VIDEO: Maintenance dredging goes autonomous and underwater

Written by Nick Blenkey
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Autonomy offers advantages that include ability to put dredge underwater

Netherlands-based C-Job Naval Architects has unveiled a concept design for an Autonomous Underwater Maintenance Dredge (AUMD) at a conference in Trondheim, Norway.

Developed by C-Job’s Research and Development department, the AUMD has been specifically created for maintenance dredging in port environments. The team took advantage of the opportunities and out-of-the-box solutions autonomous vessels allow, such as completely submerging a dredging vessel.

The AUMD requires significantly less power than a conventional dredge, with a 16 MWh battery pack providing enough power for up to 12 hours of maintenance dredging.

“When we developed this exciting design, we performed a comparison study with a conventional Trailing Suction Hopper Dredge,” says Rolph Hijdra, Autonomous Vessels Research Lead at C-Job. “This showed that the Autonomous Underwater Maintenance Dredge requires 55% less propulsion power and that, by submerging the vessel, we could reduce the suction head, cutting the dredge pump power demand by 80%.”

The reference conventional dredge has a length of 104.6 m, beam of 18 m and hopper capacity of 3,5999 cu.m. The AUMD has a length of 80 m, beam of 20.m and a hopper capacity of 3,430 cu.m. Both operate at a dredging depth of 35 m.

The submersible design also increases operability as it mitigates wave motions as the dredge is capable of remaining submerged throughout the dredging cycle. It only needs to surface for repair, maintenance and charging of the batteries. The AUMD features a similar hopper volume to a traditional dredge even though the overall length of C-Job’s design has been reduced by 20%.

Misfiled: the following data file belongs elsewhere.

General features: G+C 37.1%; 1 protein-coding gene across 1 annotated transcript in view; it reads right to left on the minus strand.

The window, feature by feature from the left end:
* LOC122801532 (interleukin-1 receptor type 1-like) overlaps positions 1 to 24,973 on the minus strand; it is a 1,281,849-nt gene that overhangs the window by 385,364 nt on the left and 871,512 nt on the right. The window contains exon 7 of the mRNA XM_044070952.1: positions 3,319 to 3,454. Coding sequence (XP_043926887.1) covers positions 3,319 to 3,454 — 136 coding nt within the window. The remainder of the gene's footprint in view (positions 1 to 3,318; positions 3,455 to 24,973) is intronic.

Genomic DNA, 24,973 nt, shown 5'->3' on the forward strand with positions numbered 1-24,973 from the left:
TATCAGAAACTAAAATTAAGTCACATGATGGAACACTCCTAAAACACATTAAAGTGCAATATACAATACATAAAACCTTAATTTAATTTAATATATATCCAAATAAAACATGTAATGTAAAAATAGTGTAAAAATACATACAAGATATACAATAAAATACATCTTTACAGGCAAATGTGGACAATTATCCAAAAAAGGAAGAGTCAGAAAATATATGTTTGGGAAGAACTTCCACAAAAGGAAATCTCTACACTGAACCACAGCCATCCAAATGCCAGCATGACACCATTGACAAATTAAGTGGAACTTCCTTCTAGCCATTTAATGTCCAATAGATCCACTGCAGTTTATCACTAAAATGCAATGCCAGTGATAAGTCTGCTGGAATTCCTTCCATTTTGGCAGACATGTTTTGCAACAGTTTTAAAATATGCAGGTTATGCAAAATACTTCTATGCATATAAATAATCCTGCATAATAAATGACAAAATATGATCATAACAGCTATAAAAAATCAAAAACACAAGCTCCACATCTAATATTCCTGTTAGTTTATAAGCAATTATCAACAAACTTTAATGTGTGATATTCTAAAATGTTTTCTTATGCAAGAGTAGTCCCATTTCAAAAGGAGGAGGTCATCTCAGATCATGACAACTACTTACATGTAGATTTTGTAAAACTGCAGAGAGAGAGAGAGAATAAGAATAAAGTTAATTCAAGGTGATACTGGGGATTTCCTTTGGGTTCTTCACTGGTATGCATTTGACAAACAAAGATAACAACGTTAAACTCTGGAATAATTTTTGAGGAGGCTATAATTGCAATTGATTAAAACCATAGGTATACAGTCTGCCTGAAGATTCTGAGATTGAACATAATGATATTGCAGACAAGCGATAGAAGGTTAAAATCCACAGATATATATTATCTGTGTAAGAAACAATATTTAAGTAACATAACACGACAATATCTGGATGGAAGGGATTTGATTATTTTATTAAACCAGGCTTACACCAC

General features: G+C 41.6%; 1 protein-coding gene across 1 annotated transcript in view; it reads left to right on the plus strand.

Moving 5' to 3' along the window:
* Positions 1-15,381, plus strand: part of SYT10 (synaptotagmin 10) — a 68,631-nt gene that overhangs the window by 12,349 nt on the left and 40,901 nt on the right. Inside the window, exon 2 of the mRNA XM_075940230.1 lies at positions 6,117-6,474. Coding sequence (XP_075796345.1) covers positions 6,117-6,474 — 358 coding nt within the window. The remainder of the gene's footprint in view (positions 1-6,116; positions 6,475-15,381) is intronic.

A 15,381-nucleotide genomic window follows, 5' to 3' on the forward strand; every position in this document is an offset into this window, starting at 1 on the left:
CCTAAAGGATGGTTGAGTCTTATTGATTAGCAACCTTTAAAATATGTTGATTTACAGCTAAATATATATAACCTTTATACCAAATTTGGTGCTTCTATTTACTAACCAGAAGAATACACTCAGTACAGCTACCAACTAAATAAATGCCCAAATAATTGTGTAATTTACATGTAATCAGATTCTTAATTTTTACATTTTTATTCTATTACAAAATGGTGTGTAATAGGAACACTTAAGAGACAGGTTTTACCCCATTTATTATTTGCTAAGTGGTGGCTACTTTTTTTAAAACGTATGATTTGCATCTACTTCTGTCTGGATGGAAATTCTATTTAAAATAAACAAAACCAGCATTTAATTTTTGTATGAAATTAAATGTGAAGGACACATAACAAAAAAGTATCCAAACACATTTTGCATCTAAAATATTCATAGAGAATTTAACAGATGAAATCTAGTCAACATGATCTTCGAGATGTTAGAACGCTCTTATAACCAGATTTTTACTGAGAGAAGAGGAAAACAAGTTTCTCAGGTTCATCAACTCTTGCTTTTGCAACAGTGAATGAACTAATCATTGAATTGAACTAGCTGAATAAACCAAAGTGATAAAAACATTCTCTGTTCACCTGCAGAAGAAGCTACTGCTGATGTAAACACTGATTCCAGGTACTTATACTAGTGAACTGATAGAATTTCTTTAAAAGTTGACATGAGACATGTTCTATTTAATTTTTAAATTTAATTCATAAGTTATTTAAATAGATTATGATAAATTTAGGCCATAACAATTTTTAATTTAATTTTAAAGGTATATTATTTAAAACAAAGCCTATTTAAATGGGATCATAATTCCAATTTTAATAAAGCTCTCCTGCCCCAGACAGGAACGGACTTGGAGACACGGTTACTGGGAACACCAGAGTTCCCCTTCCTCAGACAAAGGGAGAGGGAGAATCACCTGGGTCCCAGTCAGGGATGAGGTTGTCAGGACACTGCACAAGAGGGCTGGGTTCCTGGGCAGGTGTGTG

“Autonomous shipping provides enormous potential for shipowners, with both technical design and economic benefits,” says Hijdra.” According to our research, even with a conservative approach, we found that with the AUMD shipowners can expect nearly twice as much profit after 15 years. Though there’s a higher initial investment, operational costs are much lower which makes it an interesting option for companies to consider.”

While the C-Job R&D team focused on reduced power demand, sustainability, and operability, they also considered other aspects of the design. This includes emergency access which can be obtained through the diver’s lock included in the design. Data communication with the vessel was envisaged via shore-based communication networks such as 4G/5G.

Tim Vlaar, Technical Director at C-Job, says, “In order for autonomous vessels like the Autonomous Underwater Maintenance Dredge to become reality more work is needed and requires all stakeholders such as class, port authorities, autonomous technology companies and launching customers to come together. Of course, continued development of autonomous vessel designs is also needed to fully explore the possibilities autonomous shipping presents even further.”

Download the full C-Job research paper HERE

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